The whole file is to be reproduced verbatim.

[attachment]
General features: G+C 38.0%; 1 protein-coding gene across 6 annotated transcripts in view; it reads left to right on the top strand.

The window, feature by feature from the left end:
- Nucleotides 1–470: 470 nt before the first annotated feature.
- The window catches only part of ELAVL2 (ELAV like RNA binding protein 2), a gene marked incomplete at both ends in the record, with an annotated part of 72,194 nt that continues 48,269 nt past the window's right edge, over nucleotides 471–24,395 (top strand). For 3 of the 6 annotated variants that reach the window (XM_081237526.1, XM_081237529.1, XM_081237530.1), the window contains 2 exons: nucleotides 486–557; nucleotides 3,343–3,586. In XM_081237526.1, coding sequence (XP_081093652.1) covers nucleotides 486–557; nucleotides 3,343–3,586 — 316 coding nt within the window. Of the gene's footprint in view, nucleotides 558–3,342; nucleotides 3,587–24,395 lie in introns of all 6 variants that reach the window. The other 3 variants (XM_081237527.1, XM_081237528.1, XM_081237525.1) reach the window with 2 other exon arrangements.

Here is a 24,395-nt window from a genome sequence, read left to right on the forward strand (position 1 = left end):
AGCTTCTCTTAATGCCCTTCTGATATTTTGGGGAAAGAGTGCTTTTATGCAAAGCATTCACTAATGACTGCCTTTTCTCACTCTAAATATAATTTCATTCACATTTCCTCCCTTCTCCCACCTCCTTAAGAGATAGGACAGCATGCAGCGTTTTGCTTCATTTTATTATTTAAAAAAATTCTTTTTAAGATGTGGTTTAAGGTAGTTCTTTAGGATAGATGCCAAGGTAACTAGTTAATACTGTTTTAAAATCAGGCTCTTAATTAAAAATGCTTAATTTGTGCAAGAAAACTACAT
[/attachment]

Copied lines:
General features: G+C 38.0%; 1 protein-coding gene across 6 annotated transcripts in view; it reads left to right on the top strand.

The window, feature by feature from the left end:
- Nucleotides 1–470: 470 nt before the first annotated feature.
- The window catches only part of ELAVL2 (ELAV like RNA binding protein 2), a gene marked incomplete at both ends in the record, with an annotated part of 72,194 nt that continues 48,269 nt past the window's right edge, over nucleotides 471–24,395 (top strand). For 3 of the 6 annotated variants that reach the window (XM_081237526.1, XM_081237529.1, XM_081237530.1), the window contains 2 exons: nucleotides 486–557; nucleotides 3,343–3,586. In XM_081237526.1, coding sequence (XP_081093652.1) covers nucleotides 486–557; nucleotides 3,343–3,586 — 316 coding nt within the window. Of the gene's footprint in view, nucleotides 558–3,342; nucleotides 3,587–24,395 lie in introns of all 6 variants that reach the window. The other 3 variants (XM_081237527.1, XM_081237528.1, XM_081237525.1) reach the window with 2 other exon arrangements.

Here is a 24,395-nt window from a genome sequence, read left to right on the forward strand (position 1 = left end):
AGCTTCTCTTAATGCCCTTCTGATATTTTGGGGAAAGAGTGCTTTTATGCAAAGCATTCACTAATGACTGCCTTTTCTCACTCTAAATATAATTTCATTCACATTTCCTCCCTTCTCCCACCTCCTTAAGAGATAGGACAGCATGCAGCGTTTTGCTTCATTTTATTATTTAAAAAAATTCTTTTTAAGATGTGGTTTAAGGTAGTTCTTTAGGATAGATGCCAAGGTAACTAGTTAATACTGTTTTAAAATCAGGCTCTTAATTAAAAATGCTTAATTTGTGCAAGAAAACTACAT